McELHONE – BUTTERFLY OR BUNNY-BOILER?
It is 27 years since James Dearden saw his film script explode into public consciousness, deify Michael Douglas as a hapless adulterer and Glenn Close as first holder of the now classic epithet “bunny-boiler”. He admits that from draft to draft the role of villain slid gradually towards Close, making Douglas the victim, and indeed the end got re-shot to blow her away. He fancied levelling things up now with this play, directed by Trevor Nunn.
So here as Dan is Mark Bazeley, fresh from Nunn’s last matrimonial doomfest Scenes from a Marriage. Kristin Davis is the smiley wife Beth who wants to move to the countryside, and the peerlessly foxy Natascha McElhone swirls a great blonde mane and killer red ciré heels as Alex, the psychotically needy urban-chic woman he picks up in a bar . And later wishes to God he could put down again.
It is updated to the new century in more ways than the obvious – and very helpful – fact that Alex can now persecute Dan not only by landline and turning up in his office and home but with mobile calls, texts, email and messaging. Bunny-boilers of today are well-armed indeed. The real update, though, is an attempted feminist consciousness, making more of the familiar complaints that selfish men take what they want, won’t commit, lie, never ring, abdicate responsibility and think abortion is easy. Sometimes this works, sometimes not.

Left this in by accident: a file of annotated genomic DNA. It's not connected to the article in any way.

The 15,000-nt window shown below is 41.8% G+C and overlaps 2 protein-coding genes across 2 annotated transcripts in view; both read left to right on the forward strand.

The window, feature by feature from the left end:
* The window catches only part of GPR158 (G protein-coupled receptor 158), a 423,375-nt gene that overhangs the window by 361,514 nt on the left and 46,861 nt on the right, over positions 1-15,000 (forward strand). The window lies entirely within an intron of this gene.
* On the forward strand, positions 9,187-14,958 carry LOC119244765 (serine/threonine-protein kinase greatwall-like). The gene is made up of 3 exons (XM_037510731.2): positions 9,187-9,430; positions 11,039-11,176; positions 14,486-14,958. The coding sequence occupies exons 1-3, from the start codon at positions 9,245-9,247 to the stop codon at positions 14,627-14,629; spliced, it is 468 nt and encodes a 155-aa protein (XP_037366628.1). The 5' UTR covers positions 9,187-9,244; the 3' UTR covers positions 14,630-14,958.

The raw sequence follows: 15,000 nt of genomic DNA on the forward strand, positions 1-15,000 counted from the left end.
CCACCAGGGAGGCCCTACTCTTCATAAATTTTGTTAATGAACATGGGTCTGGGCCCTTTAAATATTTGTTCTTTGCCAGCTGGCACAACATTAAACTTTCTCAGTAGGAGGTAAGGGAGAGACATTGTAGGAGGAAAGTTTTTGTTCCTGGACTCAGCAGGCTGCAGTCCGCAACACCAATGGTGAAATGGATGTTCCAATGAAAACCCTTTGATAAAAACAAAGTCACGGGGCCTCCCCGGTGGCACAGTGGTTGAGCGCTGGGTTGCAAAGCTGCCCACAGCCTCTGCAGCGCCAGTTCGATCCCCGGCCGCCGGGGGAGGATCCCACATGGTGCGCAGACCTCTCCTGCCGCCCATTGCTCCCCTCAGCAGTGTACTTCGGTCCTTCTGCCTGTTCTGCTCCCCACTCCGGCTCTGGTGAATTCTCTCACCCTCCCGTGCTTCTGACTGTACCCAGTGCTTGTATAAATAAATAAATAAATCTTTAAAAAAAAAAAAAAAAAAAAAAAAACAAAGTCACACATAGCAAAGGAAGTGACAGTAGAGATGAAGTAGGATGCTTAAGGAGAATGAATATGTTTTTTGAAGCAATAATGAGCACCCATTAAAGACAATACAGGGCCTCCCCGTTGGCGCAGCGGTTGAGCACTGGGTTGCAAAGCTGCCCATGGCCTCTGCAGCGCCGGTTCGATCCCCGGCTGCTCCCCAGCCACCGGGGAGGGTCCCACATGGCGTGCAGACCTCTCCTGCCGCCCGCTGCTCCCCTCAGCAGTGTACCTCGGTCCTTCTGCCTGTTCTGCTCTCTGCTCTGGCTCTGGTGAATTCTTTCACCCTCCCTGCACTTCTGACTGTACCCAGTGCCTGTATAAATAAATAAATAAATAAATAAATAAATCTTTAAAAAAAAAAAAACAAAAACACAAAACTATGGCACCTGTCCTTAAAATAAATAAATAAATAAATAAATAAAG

Bazeley is great casting as Dan, lithe and narrow-headed as a particularly handsome stoat, and McElhone mostly manages the difficult task of jerking Alex – at one point in less than four minutes – from charm to violence, back to charm, then via self-harm to more aggression and finally pathos. Sometimes the script defeats her, as it would any actor. It is in less obvious moments that she flares into reality: her sudden glare of rage at being left asleep, and an electric shock of fury when Dan shouts “You poor, sad, twisted, lonely -” and she explodes on the word “lonely”. Her Madam Butterfly obsession is ramped up, the music swelling repeatedly. For Dearden, rather obviously, wants us to ask ourselves whether she is victim or vampire, nutter or Nemesis, bunny-boiler or Butterfly. And the endgame is different, more in tune with the feminist-Butterfly theme: some tellyish NYPD clichés get defused by a final tableau artfully designed to flatter our cultural sensibilities.
In style it owes much to film: Dan becomes a retrospective narrator, scenes are short. The setting is elegant: Robert Jones’ design of blue neon bars , projections and cool decor creates a restless Manhattan feeling, expertly enhanced by Nunn’s use of a wandering urban ensemble of barflies, straight and gay couples, stragglers, workers, passers-by who make the guilty Dan pause mid-sentence. There is a properly funny, Ayckbournish scene when Alex turns up pretending to be a buyer for the apartment and Kristin Davis deploys those happy-smiley-wholesome-trusting expressions we fondly remember as prologues to every romantic disaster when she was Charlotte in Sex and the City.
The rabbit gets it – of course it does, with decently brief and inexplicit horror and not before the entire audience (O, Britain! Britain!) has gone aaaaaah! at its sweet lop-ears. Rabbit and her understudy are interviewed in the programme, boasting of “nibbling on Sir Trevor’s denim”, which one hopes is not a euphemism.
box office 020 7930 8800 to 21 June